i too was in a car wreck that caused nonstop kneepain, my back hips and shoulder neck and ribs will not stay in place. it got extremely worse after i overworked doing heavy lifting for an entire day straight to the point i couldnt move the next day and pulled my trapezius muscle. i have always had some back pain which got worse after kids, and had been in car accidents before that even. my skin stings especially where i had stitches on my finger from a cut washing dishes many years ago. i used to be quite a bit more active but now feel lazy on days i have a lot of pain everywhere, been told its all in my head, etc..now diagnosed with fibromyalgia, i still try to get a lot done, but is to the point after a day of doing things i need a day to rest in pain. chiropractor seems to adjust me which helps me stand up straighter when i leave each visit and helps some but not enough.pain management specialist told me to try something new i enjoy. i ttried painting and found out i am an artist. also enjoy photograpy. still cant move today…just looking at my to do list knowing i wont be doing it today! our bodies and mind are amazingly powerful if we use positive thinking always and positive statements such as i can move today! but i have a choice and choose to rest while in pain. ;). i can also choose to take a rest because i deserve it as a workaholic who accomplishes a lot on days with less pain.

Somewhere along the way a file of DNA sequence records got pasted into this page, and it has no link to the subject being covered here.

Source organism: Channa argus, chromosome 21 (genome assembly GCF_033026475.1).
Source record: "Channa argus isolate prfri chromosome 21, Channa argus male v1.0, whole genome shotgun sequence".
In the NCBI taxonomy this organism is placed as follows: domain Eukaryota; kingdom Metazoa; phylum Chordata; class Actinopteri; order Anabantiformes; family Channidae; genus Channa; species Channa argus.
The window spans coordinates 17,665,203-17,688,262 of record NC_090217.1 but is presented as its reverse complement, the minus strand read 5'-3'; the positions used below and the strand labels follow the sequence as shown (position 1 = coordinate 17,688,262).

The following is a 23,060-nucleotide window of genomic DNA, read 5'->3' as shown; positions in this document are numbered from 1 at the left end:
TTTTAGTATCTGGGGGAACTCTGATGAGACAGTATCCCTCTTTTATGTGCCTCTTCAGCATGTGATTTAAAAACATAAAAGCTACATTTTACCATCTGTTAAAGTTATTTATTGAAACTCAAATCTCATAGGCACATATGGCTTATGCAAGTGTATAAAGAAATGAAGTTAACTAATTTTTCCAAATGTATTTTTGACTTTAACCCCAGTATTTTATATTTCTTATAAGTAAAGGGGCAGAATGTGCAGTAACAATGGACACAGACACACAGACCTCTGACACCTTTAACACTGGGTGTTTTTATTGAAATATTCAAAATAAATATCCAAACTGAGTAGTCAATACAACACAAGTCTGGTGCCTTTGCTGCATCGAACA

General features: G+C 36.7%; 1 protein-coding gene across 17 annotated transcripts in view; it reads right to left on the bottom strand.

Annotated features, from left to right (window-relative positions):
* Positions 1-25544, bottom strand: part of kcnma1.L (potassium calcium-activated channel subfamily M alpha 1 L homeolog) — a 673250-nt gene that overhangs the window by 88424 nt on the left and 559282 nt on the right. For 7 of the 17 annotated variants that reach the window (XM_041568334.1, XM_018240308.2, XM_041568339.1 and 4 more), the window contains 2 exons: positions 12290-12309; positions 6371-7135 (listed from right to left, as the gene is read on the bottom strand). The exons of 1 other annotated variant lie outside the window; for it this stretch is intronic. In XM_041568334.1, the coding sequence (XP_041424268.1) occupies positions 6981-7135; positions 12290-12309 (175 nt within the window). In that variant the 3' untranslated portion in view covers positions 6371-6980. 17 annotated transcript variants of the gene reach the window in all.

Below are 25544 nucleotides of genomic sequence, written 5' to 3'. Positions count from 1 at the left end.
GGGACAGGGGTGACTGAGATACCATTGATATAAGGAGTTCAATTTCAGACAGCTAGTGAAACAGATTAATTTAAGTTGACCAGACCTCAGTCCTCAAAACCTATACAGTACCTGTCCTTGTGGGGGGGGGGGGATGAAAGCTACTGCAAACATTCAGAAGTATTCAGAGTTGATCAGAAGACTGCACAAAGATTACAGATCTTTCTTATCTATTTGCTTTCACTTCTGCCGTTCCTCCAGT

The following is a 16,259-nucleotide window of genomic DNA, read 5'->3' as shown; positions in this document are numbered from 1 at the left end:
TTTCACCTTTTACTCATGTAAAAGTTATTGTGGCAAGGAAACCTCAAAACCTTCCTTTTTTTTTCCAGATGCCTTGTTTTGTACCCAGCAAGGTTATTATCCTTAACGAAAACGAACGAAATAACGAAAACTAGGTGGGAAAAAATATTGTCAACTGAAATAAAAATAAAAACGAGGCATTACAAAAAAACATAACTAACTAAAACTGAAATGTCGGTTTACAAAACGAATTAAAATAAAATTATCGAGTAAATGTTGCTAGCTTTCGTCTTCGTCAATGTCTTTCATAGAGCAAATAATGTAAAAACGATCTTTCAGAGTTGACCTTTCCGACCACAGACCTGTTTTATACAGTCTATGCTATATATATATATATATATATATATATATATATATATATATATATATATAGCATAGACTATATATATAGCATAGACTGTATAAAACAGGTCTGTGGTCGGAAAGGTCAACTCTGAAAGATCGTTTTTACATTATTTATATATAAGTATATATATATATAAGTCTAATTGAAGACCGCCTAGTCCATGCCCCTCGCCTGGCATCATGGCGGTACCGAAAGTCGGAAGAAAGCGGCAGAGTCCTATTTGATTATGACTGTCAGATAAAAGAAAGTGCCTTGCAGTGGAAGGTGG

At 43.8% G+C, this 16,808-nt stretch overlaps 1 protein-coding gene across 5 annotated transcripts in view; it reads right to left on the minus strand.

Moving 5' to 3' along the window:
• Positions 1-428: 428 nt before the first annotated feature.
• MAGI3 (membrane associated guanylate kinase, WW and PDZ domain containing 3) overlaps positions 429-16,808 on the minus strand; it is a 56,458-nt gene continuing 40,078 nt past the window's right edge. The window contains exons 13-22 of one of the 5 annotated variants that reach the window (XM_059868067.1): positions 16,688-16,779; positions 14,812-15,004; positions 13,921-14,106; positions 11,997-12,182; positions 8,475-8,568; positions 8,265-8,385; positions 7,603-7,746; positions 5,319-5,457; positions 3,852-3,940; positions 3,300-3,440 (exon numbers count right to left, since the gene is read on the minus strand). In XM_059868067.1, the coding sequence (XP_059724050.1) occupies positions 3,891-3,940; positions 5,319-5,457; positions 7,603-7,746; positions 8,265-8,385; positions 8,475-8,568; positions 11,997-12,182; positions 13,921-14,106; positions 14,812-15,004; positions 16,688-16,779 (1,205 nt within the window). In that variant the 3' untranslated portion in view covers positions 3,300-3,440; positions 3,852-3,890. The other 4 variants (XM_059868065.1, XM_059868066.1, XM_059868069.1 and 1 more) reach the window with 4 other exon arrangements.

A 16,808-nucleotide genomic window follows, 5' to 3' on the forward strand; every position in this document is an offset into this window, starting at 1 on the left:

18. Sandra Weidner says:

    It would be great, but being that I was in the medical field, I would love to see a bigger study to prove this. Mine FMS was DX back to when I was 9 and had a viral infection. This just doesn’t explain well enough to me that it is the cause of my pain.

  19. Lynda says:

    This is interesting information though it seems a big leap of faith to say this is the reason for all of our symptoms.